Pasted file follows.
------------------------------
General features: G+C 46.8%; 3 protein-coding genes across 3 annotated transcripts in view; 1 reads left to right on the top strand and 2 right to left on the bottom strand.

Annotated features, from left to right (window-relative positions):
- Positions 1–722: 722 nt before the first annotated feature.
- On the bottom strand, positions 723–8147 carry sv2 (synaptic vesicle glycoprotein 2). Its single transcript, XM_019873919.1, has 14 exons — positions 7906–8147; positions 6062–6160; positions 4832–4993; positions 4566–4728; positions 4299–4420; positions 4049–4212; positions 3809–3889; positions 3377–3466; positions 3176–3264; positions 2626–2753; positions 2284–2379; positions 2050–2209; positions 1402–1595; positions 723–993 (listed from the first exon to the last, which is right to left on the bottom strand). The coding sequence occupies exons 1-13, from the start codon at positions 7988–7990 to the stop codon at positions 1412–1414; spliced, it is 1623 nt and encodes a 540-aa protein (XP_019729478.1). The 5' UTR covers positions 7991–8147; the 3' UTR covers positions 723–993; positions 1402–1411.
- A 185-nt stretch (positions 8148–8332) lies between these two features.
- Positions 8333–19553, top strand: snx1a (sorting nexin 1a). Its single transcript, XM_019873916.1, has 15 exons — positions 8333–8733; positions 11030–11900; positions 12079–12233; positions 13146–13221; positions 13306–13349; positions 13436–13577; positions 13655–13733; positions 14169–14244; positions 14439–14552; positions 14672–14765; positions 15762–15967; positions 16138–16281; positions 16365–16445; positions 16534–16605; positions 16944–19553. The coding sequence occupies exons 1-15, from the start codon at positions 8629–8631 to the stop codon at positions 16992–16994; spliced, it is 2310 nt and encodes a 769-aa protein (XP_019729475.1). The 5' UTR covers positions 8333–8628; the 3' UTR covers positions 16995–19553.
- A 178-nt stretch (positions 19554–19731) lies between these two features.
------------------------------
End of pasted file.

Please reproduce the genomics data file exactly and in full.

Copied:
General features: G+C 46.8%; 3 protein-coding genes across 3 annotated transcripts in view; 1 reads left to right on the top strand and 2 right to left on the bottom strand.

Annotated features, from left to right (window-relative positions):
- Positions 1–722: 722 nt before the first annotated feature.
- On the bottom strand, positions 723–8147 carry sv2 (synaptic vesicle glycoprotein 2). Its single transcript, XM_019873919.1, has 14 exons — positions 7906–8147; positions 6062–6160; positions 4832–4993; positions 4566–4728; positions 4299–4420; positions 4049–4212; positions 3809–3889; positions 3377–3466; positions 3176–3264; positions 2626–2753; positions 2284–2379; positions 2050–2209; positions 1402–1595; positions 723–993 (listed from the first exon to the last, which is right to left on the bottom strand). The coding sequence occupies exons 1-13, from the start codon at positions 7988–7990 to the stop codon at positions 1412–1414; spliced, it is 1623 nt and encodes a 540-aa protein (XP_019729478.1). The 5' UTR covers positions 7991–8147; the 3' UTR covers positions 723–993; positions 1402–1411.
- A 185-nt stretch (positions 8148–8332) lies between these two features.
- Positions 8333–19553, top strand: snx1a (sorting nexin 1a). Its single transcript, XM_019873916.1, has 15 exons — positions 8333–8733; positions 11030–11900; positions 12079–12233; positions 13146–13221; positions 13306–13349; positions 13436–13577; positions 13655–13733; positions 14169–14244; positions 14439–14552; positions 14672–14765; positions 15762–15967; positions 16138–16281; positions 16365–16445; positions 16534–16605; positions 16944–19553. The coding sequence occupies exons 1-15, from the start codon at positions 8629–8631 to the stop codon at positions 16992–16994; spliced, it is 2310 nt and encodes a 769-aa protein (XP_019729475.1). The 5' UTR covers positions 8333–8628; the 3' UTR covers positions 16995–19553.
- A 178-nt stretch (positions 19554–19731) lies between these two features.